City College of San Francisco (Charla Bear/KQED)
City College of San Francisco (Charla Bear/KQED)

By Ana Tintocalis

Years of budget cuts have been brutal for California’s 112 community colleges. The hard times also have exposed deficits in management at nearly a quarter of the colleges, including the system’s biggest: City College of San Francisco. CCSF is the only school at risk of losing its accreditation.

Enter Robert Agrella, the state-appointed trustee tapped to fix a myriad of financial and leadership issues plaguing CCSF. That position gives him sole power to make sweeping changes at an institution that serves as many as 85,000 students.

If Agrella is successful, CCSF could become an example of how a community college can come back from the brink of closure. If not, the school will lose its accreditation by the end of this academic year.

Some faculty members have questioned whether Agrella, a veteran college administrator and son of a cop, is the right man for the job. He’s been advising the college’s board of trustees for the past year on which reforms to take, without much success. Agrella says his plans haven’t worked because trustees and faculty leaders didn’t listen.

“What worries me is the magnitude of the task and getting people to work together,” Agrella says. “Some of those people will perhaps change their minds, some will not. And for those that (do) not, move on. Our agenda is too big and too important to be sidetracked by other agendas.”

Agrella’s agenda includes everything from hiring an outside auditor to possibly closing campuses and training centers. He also has to develop a worst-case scenario if the school closes, spelling out where students could go to finish their education, and how the college would handle severance pay and pensions for more than 9,000 unemployed faculty and staff.

Meanwhile, faculty members and San Francisco city officials have accused the Accrediting Commission of Community and Junior Colleges of overstepping its authority. San Francisco supervisors recently challenged the commission’s methods. When Supervisor David Campos asked the group’s liaison, Gojar Momjian, what standards it follows in making its accreditation decision, Momjian replied, “I can’t answer that question.”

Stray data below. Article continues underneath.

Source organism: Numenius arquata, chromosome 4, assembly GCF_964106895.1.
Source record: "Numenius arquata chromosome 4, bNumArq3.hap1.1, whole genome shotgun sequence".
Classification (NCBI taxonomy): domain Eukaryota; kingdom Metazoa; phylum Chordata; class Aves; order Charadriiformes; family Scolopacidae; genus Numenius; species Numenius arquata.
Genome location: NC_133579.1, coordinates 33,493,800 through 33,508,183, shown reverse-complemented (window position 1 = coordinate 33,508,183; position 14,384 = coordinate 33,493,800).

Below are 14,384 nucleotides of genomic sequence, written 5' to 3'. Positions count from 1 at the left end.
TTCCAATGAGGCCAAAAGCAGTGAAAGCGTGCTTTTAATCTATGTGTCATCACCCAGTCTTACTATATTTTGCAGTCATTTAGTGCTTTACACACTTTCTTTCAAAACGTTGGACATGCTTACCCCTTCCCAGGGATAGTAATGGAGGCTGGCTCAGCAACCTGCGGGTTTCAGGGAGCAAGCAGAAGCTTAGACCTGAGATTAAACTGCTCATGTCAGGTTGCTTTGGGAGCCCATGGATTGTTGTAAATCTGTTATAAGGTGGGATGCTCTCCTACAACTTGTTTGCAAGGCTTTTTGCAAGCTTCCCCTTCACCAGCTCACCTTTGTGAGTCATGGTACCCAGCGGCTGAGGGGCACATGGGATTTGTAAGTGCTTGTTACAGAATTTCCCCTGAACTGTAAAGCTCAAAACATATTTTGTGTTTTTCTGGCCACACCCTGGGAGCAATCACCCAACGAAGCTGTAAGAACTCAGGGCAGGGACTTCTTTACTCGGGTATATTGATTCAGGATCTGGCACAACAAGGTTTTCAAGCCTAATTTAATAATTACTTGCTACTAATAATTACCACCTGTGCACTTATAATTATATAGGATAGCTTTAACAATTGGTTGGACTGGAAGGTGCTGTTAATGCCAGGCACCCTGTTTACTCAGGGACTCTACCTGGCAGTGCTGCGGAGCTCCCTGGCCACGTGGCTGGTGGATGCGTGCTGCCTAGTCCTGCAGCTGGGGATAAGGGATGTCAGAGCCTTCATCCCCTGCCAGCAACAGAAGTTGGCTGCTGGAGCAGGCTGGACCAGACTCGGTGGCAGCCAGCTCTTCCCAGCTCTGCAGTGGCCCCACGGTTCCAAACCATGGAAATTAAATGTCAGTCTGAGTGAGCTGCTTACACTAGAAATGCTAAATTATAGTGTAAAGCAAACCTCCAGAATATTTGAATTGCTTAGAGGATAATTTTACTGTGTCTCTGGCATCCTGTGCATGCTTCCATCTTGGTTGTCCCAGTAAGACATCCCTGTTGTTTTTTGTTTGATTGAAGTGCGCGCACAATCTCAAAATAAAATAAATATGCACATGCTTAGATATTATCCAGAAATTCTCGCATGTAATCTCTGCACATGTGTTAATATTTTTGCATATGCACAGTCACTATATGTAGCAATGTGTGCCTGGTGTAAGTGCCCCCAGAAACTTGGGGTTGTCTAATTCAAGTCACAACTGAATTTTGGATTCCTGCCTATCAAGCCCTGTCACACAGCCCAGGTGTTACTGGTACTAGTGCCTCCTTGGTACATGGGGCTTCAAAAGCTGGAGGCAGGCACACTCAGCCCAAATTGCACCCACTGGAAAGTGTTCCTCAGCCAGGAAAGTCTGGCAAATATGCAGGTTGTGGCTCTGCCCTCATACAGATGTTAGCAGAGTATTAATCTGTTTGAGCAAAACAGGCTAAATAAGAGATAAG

That lack of transparency frustrates CCSF faculty, such as counselor Li Lovett. Lovett says the commission has disregarded the fact that CCSF students transition into jobs and universities at a higher rate than students at other state community colleges. She says accreditors are grading schools based on strict administrative benchmarks.

“Did it acknowledge that we’re a quality public institution?” Lovett asks rhetorically. “Yes. But it has started to focus and make the issues around finance and governance trump the issues of what we are doing for our students and what the importance of this community college is to the surrounding community.”

Lovett might have a point. An investigation conducted by a Cal State Sacramento graduate student found the commission was sanctioning institutions at a rate that is excessive, compared with other regional commissions. Just this week federal education officials criticized the commission for being out of compliance in four key areas, citing an appearance of conflict of interest and too few faculty members on evaluation teams.

For its part, the commission’s chair, Sherrill Amador, says her group is simply upholding tough standards that keep colleges accountable.

“If a college is going to collapse because they run out of money, then that’s the first thing you have to be concerned about,” Amador says. “Because you can’t deal with the educational issues if in fact you have such looming financial issues that you can’t continue to operate.”

Agrella agrees with that analysis. Now he begins the work of uniting a faculty on behalf of tens of thousands of students. “This is not an issue of ‘Can Bob Agrella save City College?’,  contrary to how it’s reported,” Agrella says. “This is an issue, ‘Can Bob Agrella work with the administrators, the faculty and the staff here to save City College?’ We’ve got to work collectively. We’ve got to work together.”

  • rws450

    The data is all there in Sacramento. CCSF students are MORE successful than students from 90% of California community colleges including the college Agrella was previously head of. Accrediting Commision Chairperson Amador’s comments would be comical if the situation was not so tragic. “We have to kill you because you dipped into your financial. reserves.” There is a huge backstory here. KQED should do more coverage and speak much more with teachers and students. How about the brilliant student trustee Shanell Williams?